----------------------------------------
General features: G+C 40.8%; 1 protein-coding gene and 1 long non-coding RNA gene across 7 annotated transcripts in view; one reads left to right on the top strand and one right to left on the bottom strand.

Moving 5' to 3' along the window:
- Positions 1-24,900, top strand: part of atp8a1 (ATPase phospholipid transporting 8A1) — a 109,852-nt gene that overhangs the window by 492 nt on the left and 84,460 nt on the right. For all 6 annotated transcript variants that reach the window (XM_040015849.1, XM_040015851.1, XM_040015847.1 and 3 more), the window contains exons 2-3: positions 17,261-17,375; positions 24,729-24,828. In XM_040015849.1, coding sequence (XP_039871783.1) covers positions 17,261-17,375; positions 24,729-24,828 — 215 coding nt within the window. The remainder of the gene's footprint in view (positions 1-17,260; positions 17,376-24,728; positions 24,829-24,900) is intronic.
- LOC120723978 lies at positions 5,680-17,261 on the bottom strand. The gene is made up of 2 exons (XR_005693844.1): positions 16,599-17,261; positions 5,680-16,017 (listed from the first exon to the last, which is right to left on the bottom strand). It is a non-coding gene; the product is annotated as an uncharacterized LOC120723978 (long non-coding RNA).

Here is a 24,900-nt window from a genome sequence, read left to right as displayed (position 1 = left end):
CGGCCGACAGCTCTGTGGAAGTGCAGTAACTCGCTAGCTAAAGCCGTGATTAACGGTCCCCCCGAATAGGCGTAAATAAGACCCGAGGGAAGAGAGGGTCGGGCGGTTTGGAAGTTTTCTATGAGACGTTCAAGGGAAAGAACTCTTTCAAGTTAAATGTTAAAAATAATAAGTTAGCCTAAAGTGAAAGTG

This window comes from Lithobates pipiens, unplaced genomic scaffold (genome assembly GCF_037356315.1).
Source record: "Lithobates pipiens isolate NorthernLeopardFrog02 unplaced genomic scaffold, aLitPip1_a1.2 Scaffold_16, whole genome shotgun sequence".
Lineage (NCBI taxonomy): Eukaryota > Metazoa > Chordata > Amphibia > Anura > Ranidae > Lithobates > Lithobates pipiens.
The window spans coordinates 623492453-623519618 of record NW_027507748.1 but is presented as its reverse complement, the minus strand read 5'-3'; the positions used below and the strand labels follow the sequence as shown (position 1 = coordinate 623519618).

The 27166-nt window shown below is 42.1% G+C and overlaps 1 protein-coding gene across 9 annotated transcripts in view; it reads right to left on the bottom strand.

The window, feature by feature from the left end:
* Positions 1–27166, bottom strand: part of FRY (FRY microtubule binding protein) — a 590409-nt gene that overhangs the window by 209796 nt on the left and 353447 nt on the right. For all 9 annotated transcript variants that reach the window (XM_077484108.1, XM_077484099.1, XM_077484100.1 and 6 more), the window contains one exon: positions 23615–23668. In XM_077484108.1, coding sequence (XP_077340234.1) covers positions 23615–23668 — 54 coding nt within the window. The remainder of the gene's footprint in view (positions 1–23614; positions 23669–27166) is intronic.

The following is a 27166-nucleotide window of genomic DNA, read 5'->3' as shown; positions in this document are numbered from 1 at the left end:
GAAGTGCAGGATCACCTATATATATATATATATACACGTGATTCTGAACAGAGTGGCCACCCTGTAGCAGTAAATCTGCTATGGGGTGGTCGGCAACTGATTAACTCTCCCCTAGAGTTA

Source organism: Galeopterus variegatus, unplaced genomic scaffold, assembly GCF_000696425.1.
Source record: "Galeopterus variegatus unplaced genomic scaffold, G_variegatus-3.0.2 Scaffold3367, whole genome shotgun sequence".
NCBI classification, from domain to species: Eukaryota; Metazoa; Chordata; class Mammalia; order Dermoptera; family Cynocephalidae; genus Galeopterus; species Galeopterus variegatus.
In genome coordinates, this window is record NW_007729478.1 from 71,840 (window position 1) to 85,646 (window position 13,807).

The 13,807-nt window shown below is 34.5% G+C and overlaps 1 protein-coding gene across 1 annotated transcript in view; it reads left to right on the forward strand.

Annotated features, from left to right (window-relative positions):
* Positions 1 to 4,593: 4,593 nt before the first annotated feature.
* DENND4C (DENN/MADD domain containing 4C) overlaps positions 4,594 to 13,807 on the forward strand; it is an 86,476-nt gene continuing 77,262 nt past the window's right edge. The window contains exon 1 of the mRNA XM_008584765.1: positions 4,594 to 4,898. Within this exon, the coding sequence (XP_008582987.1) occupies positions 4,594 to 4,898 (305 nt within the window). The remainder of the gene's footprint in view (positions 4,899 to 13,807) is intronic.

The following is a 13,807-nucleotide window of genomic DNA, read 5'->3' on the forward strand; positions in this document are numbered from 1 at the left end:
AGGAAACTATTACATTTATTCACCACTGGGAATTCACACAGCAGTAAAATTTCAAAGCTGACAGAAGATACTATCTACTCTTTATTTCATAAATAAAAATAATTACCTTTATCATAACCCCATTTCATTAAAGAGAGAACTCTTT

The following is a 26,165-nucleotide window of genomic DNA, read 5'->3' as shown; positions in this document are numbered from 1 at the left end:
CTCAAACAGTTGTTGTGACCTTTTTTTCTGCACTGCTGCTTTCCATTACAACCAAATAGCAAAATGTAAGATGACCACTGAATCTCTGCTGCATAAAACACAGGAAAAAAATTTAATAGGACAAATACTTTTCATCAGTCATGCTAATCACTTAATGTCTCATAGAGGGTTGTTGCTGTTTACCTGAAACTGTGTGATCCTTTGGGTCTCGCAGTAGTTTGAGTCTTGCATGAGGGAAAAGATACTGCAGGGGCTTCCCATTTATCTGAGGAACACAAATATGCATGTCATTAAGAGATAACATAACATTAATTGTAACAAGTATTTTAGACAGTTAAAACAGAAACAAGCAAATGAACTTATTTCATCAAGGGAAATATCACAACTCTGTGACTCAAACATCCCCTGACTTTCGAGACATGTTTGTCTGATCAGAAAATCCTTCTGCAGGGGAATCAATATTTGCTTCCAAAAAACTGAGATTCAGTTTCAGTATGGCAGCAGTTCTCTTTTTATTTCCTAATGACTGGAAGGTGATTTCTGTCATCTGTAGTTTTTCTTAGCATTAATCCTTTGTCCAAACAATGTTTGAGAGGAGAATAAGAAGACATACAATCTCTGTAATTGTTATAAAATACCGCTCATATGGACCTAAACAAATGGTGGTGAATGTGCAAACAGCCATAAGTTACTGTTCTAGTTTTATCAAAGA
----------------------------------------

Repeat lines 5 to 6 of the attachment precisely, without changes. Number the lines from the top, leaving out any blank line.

Here is a 24,900-nt window from a genome sequence, read left to right as displayed (position 1 = left end):
CGGCCGACAGCTCTGTGGAAGTGCAGTAACTCGCTAGCTAAAGCCGTGATTAACGGTCCCCCCGAATAGGCGTAAATAAGACCCGAGGGAAGAGAGGGTCGGGCGGTTTGGAAGTTTTCTATGAGACGTTCAAGGGAAAGAACTCTTTCAAGTTAAATGTTAAAAATAATAAGTTAGCCTAAAGTGAAAGTG